Mental illness as woman: It’s a trope that keeps on giving. From Blanche DuBois (A Streetcar Named Desire) to Bertha Mason (Jane Eyre) to Norma Desmond (Sunset Boulevard) and beyond, writers have used female characters to embody the myriad manifestations of mangled synapses and misfiring neurotransmitters.

With their new musical Tru, David Gosz and Leo Fotos add a new one to the pantheon. Born six years ago when both men were teenagers struggling, Tru follows a young teacher wrestling with several mental health issues personified by Her, a young woman in a slip who repeatedly attempts to seduce him into cocooned isolation. Her tries to keep Truman from going to work, meeting friends and—as depression does with such cruel efficacy—from getting out of bed in the first place.

Gosz, 23, and Fotos, 24, grew up in Western Springs and Downers Grove, respectively. Both are candid about their own mental health struggles, and how they informed Tru.

“It’s like an object that weighs me down,” Gosz says of the panic and anxiety disorders he lives with. “It’s suffocating. Having a panic attack is like someone sitting on my chest with their hands around my throat.”

For Fotos, anxiety issues escalated after he graduated from Downers Grove North High School and was accepted at Boston’s ultracompetitive, highly prestigious Berklee College of Music. “It was everything I’d ever wanted. I was so excited—like, now I’m going to learn how to actually write this musical. But my anxiety got so bad I ended up leaving after five weeks,” Fotos says.

That didn’t stop the creation process for Tru, which continued while Gosz earned his BA in economics from the University of Chicago and Fotos launched a career teaching piano and guitar. Like Fotos, Truman is a teacher. Like Gosz, Truman experiences anxiety that feels like a strangulation. As one of Truman’s lyrics puts it: “She’d rest her head atop my chest, then strangle me in her caress.”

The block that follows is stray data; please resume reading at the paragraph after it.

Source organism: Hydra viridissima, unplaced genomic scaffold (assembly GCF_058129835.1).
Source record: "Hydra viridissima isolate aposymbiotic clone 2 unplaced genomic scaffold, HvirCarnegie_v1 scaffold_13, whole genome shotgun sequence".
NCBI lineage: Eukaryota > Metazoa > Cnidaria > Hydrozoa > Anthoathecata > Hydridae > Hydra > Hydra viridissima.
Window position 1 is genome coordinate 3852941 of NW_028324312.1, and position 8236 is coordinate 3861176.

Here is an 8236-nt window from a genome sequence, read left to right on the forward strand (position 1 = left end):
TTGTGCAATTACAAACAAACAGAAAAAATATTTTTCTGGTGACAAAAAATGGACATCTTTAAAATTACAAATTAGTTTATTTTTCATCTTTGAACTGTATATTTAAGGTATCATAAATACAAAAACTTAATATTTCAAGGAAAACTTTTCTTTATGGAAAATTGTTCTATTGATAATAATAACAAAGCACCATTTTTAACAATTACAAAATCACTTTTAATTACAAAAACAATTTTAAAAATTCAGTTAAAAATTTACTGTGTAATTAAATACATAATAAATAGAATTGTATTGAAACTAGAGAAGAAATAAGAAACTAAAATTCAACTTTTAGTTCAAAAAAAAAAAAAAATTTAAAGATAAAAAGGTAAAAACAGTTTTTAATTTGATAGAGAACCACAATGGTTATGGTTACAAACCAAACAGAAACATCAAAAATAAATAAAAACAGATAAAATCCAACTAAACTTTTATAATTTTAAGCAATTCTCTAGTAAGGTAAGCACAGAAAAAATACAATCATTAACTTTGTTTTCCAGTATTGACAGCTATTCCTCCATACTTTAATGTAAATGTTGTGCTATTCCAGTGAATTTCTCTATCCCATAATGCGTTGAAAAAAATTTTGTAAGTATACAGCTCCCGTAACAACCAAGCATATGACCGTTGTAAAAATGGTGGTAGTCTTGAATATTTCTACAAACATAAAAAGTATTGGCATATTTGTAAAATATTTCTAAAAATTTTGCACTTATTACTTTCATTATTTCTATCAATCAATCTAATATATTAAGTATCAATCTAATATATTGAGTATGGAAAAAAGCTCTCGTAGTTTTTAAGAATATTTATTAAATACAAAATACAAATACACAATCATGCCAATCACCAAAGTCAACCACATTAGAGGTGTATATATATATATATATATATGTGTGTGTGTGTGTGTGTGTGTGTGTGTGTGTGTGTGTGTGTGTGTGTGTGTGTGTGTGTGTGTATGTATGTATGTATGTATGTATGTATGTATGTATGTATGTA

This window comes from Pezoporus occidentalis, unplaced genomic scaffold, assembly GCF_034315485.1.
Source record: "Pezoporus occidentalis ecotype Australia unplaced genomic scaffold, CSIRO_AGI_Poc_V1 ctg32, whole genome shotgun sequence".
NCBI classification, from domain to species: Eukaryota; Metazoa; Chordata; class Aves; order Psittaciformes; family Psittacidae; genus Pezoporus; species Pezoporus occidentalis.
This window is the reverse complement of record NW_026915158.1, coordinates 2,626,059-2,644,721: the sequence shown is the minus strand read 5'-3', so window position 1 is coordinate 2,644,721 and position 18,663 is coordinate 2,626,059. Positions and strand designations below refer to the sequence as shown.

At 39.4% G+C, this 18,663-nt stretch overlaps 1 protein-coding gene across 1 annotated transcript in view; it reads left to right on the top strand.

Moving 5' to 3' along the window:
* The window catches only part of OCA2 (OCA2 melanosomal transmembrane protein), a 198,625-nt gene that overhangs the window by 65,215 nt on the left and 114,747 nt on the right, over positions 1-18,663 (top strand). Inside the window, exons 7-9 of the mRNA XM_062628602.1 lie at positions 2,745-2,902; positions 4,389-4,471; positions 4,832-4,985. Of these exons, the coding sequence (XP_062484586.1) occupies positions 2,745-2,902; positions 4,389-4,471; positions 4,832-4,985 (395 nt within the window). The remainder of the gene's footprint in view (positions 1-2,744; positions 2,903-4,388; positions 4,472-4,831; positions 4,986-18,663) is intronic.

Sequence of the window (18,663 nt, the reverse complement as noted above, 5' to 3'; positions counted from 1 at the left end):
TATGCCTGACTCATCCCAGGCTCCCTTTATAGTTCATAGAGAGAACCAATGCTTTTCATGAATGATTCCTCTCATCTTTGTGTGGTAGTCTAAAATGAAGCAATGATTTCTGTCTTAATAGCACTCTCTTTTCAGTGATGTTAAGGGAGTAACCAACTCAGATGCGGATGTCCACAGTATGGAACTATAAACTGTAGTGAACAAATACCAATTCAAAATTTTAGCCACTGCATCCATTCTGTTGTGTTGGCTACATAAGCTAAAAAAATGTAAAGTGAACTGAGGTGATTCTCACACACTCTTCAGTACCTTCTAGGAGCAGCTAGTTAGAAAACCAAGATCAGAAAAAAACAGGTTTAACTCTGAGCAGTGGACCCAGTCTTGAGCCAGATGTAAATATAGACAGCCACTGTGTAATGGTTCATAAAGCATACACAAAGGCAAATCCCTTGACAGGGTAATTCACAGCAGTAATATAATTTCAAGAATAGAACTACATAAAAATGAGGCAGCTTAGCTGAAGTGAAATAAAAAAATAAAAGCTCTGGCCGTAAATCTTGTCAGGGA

So why make mental illness an underdressed young woman? Why not a woman with clothes? Or a barely dressed man? Or a character at any other point on the gender spectrum? The answer lies in Truman’s character.

“Part of Truman’s story is that his mother had mental illness—which she called Him,” Gosz says, adding, “We didn’t want Tru’s experience to completely mirror his mother’s, but we wanted to show the connection. So we made Tru’s mental illness Her.”

“Truman and Her—it’s this toxic relationship,” Fotos notes. “For me, one of the really hard things about [mental illness] is that it isn’t always all bad. Like some toxic relationships aren’t completely bad. Mental illness can be seductive that way. I think that keeps some people going without treatment,” he says.

“Mental illness can be seductive and manipulative,” Gosz adds. “It’s so tempting when your bed is calling you, telling you the world won’t miss you if you never leave it.”

They sought out the National Alliance on Mental Illness for feedback on the musical. Kimberly Knake, executive director of NAMI’s metro suburban chapter, called the show “lyrical, impactful, and able to appeal to a larger audience.” When the show premiered alongside other new musicals at the 2018 Chicago Musical Theatre Festival, it was awarded “best music” and “best choreography” honors. Fotos and Gosz also solicited input from earlier staged readings.

“One of the things we heard was that no one will want to see a show that’s a downer. We’ve worked for six years to end on a hopeful note,” Fotos says.

“We want our audiences to leave with hope,” concurs Gosz. “First and foremost, we want them to leave thinking about their own experiences with mental illness. If they don’t have those experiences, we want them to leave with better understanding and compassion for people who do.”  v

For resources and information dealing with mental illness, go to Local resources are also available at the Chicago-based Rebecca’s Dream Foundation,, and at the Depression and Bipolar Support Alliance at

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